Be careful to protect your eyes whilst truing a wheel - if a spoke breaks or the nipple twists off, the end can fly out with considerable force. Either wear protective goggles or leave the rim tape in place.
If the rim is not of very good quality or has been damaged by an impact or fall it may not be possible to true it to within ±1mm roundness and sideways truth which is the ideal to aim for in a good quality wheel.
If there are broken spokes it is usually best to take your wheel to a bike shop for attention.
Check the wheels in a truing stand if you have one, or if not you can use a guide held against the forks or stays (even just watching the line of the rim against your brake blocks can suffice). If your wheel deviates more than about 2mm from side to side or up and down it definitely needs to be trued.
The roundness and sideways 'truth' of a wheel is determined by the spoke tension. Ideally, the tension should be virtually identical in every spoke and this will produce a perfectly round and true wheel. It is actually possible to build a wheel that looks pretty much round and true with wildly differing spoke tensions - however the life of a wheel built like this is short. So whilst truing a wheel it is important to be aware of how tight each spoke is.
The spokes entering the rim from the left side of the hub if tightened will pull the rim leftwards and similarly the spokes from the right side of the hub will pull the rim rightwards.
Conversely, if the spokes are loosened the rim will move in the opposite direction.
Tightening all the spokes in one area of the rim will pull that part of the rim inwards and loosening the spokes in one area of the rim will allow that part of the rim to move outwards.
Correcting lateral truth
- Set the jig's indicators (or your brake blocks) about 1cm from the sides of the rim.
- Spin the wheel slowly, noting the 'high' points where the indicators touch the rim or where the rim gets closer to them.
- Tighten the spokes on the opposite side of the rim to the high spot about half a turn at the most extreme point and going down to a 1/8 of a turn at the edges of the high spot.
- If the high spot is very prominent, slacken the spoke or spokes on the opposite side of the rim a similar amount.
- Work around the wheel making small adjustments to spoke tension - the adjustments will get smaller as you get nearer to the wheel becoming perfect.
Checking and correcting wheel dish
- Set the jig's indicators to check concentricity (roundness) and watch the up and down movement of the rim.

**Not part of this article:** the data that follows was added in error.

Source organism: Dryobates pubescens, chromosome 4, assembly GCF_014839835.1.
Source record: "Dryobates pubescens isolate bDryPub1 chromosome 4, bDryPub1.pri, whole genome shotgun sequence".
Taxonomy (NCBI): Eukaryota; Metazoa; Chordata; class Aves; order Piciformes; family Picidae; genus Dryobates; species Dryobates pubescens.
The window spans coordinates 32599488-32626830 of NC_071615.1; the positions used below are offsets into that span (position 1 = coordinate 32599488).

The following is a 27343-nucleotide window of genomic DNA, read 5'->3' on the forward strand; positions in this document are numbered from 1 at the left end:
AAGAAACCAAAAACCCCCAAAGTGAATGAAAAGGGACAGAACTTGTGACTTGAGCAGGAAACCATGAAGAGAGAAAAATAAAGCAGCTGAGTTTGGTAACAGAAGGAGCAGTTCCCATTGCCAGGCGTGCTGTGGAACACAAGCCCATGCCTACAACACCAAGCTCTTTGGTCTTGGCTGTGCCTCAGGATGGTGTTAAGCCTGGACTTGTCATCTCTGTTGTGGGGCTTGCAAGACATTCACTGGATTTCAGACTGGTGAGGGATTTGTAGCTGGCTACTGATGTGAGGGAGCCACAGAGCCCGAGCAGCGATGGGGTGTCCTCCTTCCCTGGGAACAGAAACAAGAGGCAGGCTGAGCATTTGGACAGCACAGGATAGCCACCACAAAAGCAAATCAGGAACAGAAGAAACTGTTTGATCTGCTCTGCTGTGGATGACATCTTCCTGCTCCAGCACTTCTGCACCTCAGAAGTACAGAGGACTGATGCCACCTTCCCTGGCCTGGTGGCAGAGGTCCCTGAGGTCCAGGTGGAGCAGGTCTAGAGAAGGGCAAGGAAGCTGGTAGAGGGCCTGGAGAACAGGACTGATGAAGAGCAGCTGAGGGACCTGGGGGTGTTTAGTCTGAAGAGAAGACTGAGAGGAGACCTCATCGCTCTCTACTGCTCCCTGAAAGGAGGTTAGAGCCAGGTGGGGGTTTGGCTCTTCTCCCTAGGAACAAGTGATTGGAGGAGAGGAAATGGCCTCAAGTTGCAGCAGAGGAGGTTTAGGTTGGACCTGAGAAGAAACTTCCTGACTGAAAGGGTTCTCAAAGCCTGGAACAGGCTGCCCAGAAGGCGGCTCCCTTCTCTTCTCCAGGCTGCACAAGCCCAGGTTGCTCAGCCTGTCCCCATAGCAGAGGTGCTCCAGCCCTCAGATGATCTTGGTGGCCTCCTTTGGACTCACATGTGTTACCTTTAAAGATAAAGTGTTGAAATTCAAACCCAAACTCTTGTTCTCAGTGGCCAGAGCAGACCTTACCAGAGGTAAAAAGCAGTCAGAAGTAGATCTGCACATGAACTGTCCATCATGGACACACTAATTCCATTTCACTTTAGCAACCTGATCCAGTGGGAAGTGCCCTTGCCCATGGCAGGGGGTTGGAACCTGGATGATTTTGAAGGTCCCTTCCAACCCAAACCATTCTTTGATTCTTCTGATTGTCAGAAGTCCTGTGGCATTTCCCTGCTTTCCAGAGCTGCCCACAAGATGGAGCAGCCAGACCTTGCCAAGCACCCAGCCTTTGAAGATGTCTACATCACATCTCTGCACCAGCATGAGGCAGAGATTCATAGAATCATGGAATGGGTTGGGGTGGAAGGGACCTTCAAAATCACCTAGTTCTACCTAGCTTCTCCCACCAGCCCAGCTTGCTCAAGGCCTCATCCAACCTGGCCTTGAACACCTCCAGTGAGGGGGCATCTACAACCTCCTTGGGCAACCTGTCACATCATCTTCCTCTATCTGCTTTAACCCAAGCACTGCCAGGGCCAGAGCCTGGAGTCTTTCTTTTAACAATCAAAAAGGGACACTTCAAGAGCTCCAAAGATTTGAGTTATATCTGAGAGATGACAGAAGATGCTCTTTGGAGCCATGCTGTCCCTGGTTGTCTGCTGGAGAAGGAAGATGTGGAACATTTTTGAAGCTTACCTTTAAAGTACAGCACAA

- Work on the high spots first, tightening spokes to pull the rim inwards - as with lateral truth tighten the spokes at the centre of the high spot most but not more than a complete turn initially.
- Now turn your attention to the low spots, loosening spokes in the same manner - loosening most at centre of the low spot. Near the rim joint it may not be possible to get the rim round to better than 2mm or so but provided the rim is not too old or damaged it should be possible to get the wheel within 1mm of being perfectly round.
Removing spoke wind up and final truing
- All front wheels are built with the rims centred between the hub flanges.
- Rear wheels with are built with the rim centred between the hub locknuts, not the flanges.
- The spokes on the side with the cassette will be tightened more than those on the opposite side of the wheel in order to pull the rim over.
- The hub is not symmetrical in these cases - there is extra space between the locknut and hub flange to allow for the cassette but the rim must still be centred between the locknuts (although it will not be centred between the spoke flanges). This is known as a dished wheel.
- To check that the rim is centred wheel builders use a 'dishing tool' but you can simply turn the wheel around and see if it sits centrally or off to one side.
- Place the dishing tool over the rim and adjust it so that its pointer or sleeve touches the hub lock nut.
- Without adjusting the pointer, remove the tool and place it on the other side of the wheel in the same manner.
- If there is a gap between the pointer and locknut, this indicates that the opposite (original) side spokes need tightening.
- If however the pointer sits inboard of the lock nut, this indicates that this side spokes need tightening.
- Tighten by one complete turn all these spokes and recheck the dish.
- Repeat until the dish is correct.
- If the spokes on one side become very tight loosen all the spokes on the opposite side by one half or whole turn.
- During the initial wheel truing and dishing the spoke nipples will sometimes wind and twist the spokes rather than turning on their threads.
- Rest the hub on the floor so that you are looking side on to the wheel.
- Push down firmly on either side of the rim.
- Revolve the wheel about 1/8 of a turn and repeat until you have gone all the way round the rim.
- You will hear a few tinkling sounds as the spokes unwind.
- Don't press too hard, as it is possible to collapse the wheel! (A safer but not quite as effective method is to stand the wheel upright and press down vertically down on it).
- Turn the wheel over and repeat on the other side of the rim.
- Whilst removing the spoke windup the wheel will have lost a little of its truth.
- Repeat the previous stages until the wheel is once again accurate to about 1mm but this time making much smaller adjustments to spoke tension. You should not need to turn a spoke nipple more than a 1/4 turn - mostly it should be about 1/8 of a turn. Repeat the removing spoke windup procedure but slightly less aggressively than the first time and then make the very final odd small tweak to ensure your wheel is as perfect as you can get it.
- With plain channel rims check that no spokes protrude through the nipple - any that do should be filed smooth. With box section rims spokes that protrude a little will not present any problems with a stiff rim tape. If spokes protrude above the upper bed of the rim, shorter ones must be substituted.